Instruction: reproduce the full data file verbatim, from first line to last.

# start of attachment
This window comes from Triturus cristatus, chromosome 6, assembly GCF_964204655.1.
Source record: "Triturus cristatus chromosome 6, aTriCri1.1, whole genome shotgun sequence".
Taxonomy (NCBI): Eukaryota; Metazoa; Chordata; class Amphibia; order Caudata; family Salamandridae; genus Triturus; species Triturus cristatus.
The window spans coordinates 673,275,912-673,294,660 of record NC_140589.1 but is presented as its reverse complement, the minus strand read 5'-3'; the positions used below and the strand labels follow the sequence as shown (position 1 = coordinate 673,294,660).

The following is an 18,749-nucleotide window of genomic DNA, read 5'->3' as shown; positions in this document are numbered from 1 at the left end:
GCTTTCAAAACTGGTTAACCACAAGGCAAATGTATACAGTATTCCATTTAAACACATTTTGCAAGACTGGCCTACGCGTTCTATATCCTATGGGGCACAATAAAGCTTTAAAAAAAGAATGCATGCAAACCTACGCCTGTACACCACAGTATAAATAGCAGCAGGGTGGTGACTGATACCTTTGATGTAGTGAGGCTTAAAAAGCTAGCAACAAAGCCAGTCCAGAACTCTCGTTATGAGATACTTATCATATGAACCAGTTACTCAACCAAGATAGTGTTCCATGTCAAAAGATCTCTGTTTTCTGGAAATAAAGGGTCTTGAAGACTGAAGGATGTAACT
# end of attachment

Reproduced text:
This window comes from Triturus cristatus, chromosome 6, assembly GCF_964204655.1.
Source record: "Triturus cristatus chromosome 6, aTriCri1.1, whole genome shotgun sequence".
Taxonomy (NCBI): Eukaryota; Metazoa; Chordata; class Amphibia; order Caudata; family Salamandridae; genus Triturus; species Triturus cristatus.
The window spans coordinates 673,275,912-673,294,660 of record NC_140589.1 but is presented as its reverse complement, the minus strand read 5'-3'; the positions used below and the strand labels follow the sequence as shown (position 1 = coordinate 673,294,660).

The following is an 18,749-nucleotide window of genomic DNA, read 5'->3' as shown; positions in this document are numbered from 1 at the left end:
GCTTTCAAAACTGGTTAACCACAAGGCAAATGTATACAGTATTCCATTTAAACACATTTTGCAAGACTGGCCTACGCGTTCTATATCCTATGGGGCACAATAAAGCTTTAAAAAAAGAATGCATGCAAACCTACGCCTGTACACCACAGTATAAATAGCAGCAGGGTGGTGACTGATACCTTTGATGTAGTGAGGCTTAAAAAGCTAGCAACAAAGCCAGTCCAGAACTCTCGTTATGAGATACTTATCATATGAACCAGTTACTCAACCAAGATAGTGTTCCATGTCAAAAGATCTCTGTTTTCTGGAAATAAAGGGTCTTGAAGACTGAAGGATGTAACT